More than 100,000 Samples Submitted within First 10 Days of Breakthrough Testing of Kidney Disease in Cats and Dogs

More than 8,000 veterinary clinics within America have submitted over 100,000 specimens to IDEXX Reference Laboratories for symmetric dimethylarginine, or SDMA, testing in just the first 10 days since the breakthrough kidney function test launched in the U.S. to help the fight against chronic kidney disease (CKD), which is a leading cause of suffering and death in cats and dogs.

The results from the submitted specimens are consistent with generally accepted kidney disease prevalence data showing that 1 in 3 cats and 1 in 10 dogs tested demonstrate some form of kidney disease over their lifetime. Veterinary practitioners are already realizing tremendous benefits from the SDMA test, which is now automatically included in all routine chemistry panels from IDEXX Reference Laboratories, at no additional cost and with no increase in their rapid turnaround time.

Veterinarian surveys indicate the profession is poised to shift to a higher standard of care by utilizing SDMA to diagnose kidney disease. A recent survey of 440 veterinarians and practice managers shows that veterinarians understand and believe in the benefits of SDMA, and are ready to begin using the new parameter in their practice standards. Overall, 91% of those surveyed plan to use SDMA results in evaluating kidney function.

In fact, 74% of respondents believe that having SDMA in the routine chemistry panel will lead to an increase in the frequency of preventive care chemistry testing. Significantly, 88% of customers surveyed who do not currently use IDEXX as their primary reference lab plan to submit samples to IDEXX for SDMA testing.

“IRIS recognizes that SDMA is a new biomarker for renal dysfunction that can allow for earlier detection of chronic kidney disease,” said Astrid M. van Dongen, DVM, DipRNVA (Internal Medicine), president of the IRIS board and associate professor of internal medicine/nephrology, faculty of veterinary medicine, UtrechtUniversity. “SDMA has the potential to expand diagnostic insight and therapeutic opportunities for veterinarians caring for pets with this critical disease.”

IRIS is the International Renal Interest Society, a board of 15 world-renowned independent veterinarians with particular expertise in nephrology, from 10 different countries.

SDMA is a groundbreaking new kidney biomarker that identifies the onset of kidney disease months or even years earlier than traditional methods, greatly expanding clinical insights and treatment options in cats and dogs. The test arrived on the market following an extensive pilot launch involving over 600 veterinary practices and after eight years of research and clinical studies that have culminated in the publication of 27 peer-reviewed scientific and clinical publications to date.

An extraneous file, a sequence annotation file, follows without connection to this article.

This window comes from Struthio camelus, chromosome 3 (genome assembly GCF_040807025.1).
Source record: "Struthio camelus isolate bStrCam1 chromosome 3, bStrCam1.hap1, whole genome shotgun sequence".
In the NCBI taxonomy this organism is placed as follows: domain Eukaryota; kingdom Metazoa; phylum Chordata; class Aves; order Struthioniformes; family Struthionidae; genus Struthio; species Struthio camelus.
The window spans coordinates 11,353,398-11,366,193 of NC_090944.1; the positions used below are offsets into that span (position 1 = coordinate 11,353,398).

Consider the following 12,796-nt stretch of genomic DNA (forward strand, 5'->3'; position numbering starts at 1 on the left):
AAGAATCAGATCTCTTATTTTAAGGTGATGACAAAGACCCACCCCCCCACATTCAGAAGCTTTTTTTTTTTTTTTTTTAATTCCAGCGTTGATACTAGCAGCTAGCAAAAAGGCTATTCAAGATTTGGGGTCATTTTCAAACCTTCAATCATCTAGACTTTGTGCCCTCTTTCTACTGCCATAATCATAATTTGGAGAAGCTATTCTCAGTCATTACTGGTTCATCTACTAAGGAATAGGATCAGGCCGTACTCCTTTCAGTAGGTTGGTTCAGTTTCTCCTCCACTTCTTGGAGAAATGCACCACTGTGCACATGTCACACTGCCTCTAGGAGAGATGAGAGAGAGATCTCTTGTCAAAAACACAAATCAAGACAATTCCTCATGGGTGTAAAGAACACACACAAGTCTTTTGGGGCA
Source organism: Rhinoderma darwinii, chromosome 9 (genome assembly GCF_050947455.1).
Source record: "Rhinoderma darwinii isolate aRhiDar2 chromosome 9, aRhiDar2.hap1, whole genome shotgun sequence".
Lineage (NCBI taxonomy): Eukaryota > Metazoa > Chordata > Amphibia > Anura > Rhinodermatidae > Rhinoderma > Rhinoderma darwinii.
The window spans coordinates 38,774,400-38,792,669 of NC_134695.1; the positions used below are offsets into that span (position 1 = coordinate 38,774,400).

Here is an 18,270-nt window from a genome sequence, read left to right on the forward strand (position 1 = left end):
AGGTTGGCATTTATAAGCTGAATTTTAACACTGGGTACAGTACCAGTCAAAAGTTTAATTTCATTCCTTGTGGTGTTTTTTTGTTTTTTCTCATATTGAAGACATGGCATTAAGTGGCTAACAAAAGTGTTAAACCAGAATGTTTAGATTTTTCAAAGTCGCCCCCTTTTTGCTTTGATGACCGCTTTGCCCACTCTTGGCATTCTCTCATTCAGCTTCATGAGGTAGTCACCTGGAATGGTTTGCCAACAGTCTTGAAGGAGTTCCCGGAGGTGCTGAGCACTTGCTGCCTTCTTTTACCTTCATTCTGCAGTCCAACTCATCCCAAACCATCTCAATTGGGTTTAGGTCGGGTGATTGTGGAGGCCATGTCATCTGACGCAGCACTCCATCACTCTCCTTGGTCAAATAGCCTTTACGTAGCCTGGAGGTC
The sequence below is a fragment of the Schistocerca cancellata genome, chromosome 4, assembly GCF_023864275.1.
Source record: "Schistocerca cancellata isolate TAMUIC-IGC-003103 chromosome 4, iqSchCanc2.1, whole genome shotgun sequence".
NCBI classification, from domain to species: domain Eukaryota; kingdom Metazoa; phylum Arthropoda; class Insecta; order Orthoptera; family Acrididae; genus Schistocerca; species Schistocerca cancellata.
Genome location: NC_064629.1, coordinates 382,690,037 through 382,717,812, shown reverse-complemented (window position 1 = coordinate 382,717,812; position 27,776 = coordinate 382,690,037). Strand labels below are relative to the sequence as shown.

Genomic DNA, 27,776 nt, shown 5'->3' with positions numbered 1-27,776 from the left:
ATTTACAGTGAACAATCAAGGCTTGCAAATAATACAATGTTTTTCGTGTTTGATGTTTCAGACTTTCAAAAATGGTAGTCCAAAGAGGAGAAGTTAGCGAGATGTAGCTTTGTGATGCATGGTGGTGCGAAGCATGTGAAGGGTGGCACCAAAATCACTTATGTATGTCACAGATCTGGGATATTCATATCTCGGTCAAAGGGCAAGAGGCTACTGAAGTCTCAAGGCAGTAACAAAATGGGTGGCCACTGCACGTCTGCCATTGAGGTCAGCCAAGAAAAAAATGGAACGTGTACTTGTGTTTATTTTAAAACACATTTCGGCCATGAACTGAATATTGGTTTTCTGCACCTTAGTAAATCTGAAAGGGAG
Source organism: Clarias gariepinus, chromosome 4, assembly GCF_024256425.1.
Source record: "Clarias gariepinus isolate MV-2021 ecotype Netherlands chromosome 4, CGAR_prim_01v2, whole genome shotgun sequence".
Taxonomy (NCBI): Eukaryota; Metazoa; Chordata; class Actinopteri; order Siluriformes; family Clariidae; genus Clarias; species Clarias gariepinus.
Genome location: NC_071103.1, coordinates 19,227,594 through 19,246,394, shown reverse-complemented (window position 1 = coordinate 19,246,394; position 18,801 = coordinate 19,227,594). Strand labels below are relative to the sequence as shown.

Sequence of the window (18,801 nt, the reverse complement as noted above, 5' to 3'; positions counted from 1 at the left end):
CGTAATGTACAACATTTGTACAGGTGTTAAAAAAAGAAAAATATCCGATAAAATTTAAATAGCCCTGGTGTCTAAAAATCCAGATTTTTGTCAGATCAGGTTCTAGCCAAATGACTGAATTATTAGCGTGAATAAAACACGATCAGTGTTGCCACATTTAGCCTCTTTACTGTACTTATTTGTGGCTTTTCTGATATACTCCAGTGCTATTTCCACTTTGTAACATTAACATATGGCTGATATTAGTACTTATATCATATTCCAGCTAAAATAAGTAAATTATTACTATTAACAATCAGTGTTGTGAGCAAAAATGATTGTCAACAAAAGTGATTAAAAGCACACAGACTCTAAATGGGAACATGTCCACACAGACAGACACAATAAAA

“Kidney disease is a serious illness for both cats and dogs, one that takes pets’ lives too often because it is detected too late,” said Trish Auge, DVM, of A Cat Hospital in Henderson, Nev. “The ability to identify chronic kidney disease earlier with SDMA means that my clients and I can intervene and potentially help pets to live longer and healthier lives.”

Until now, kidney disease has been routinely diagnosed in part by measuring blood creatinine. However, creatinine is limited in that it cannot detect kidney disease until late in the disease process, and it is known to have poor sensitivity in pets with low muscle mass. Traditionally, a diagnosis is made when 75% of kidney function has been irreversibly lost. At this point, the prognosis is usually very poor. In recent clinical studies at Texas A&M University and Oregon State University, research revealed that SDMA identified disease much earlier in the disease progression, when the kidneys had suffered far less damage.

The Oregon State University study demonstrated SDMA detected CKD up to four years earlier in at least one animal. On average, SDMA detected kidney disease when only 40%—and in some cases 25%—of function had been lost.

“Test results indicating increased SDMA in a 6-year-old, female golden retriever identified abnormal kidney function and gave us the confidence to perform a more comprehensive kidney workup,” said Andrea Kirsch, DVM, of Natomas Veterinary Hospital in Sacramento, Calif., a participant in early clinical trials for SDMA and a coauthor of a case report on SDMA. “Without this latest innovation from IDEXX, we would have missed a valuable opportunity for early intervention in managing, treating and monitoring this patient’s disease.”

With over 100,000 clinical data points, it is clear that SDMA identifies significantly more pets with kidney disease than creatinine can. In these patients, earlier detection allows veterinarians to investigate for underlying causes, treat those causes, manage the patient according to the appropriate International Renal Interest Society (IRIS) stage, and customize an appropriate monitoring plan, all with the goal of slowing the progression of CKD.

The SDMA test will be available in Canadian routine chemistry panels later this summer. A rollout in IDEXX’s Global Reference Laboratory network will extend into 2016.

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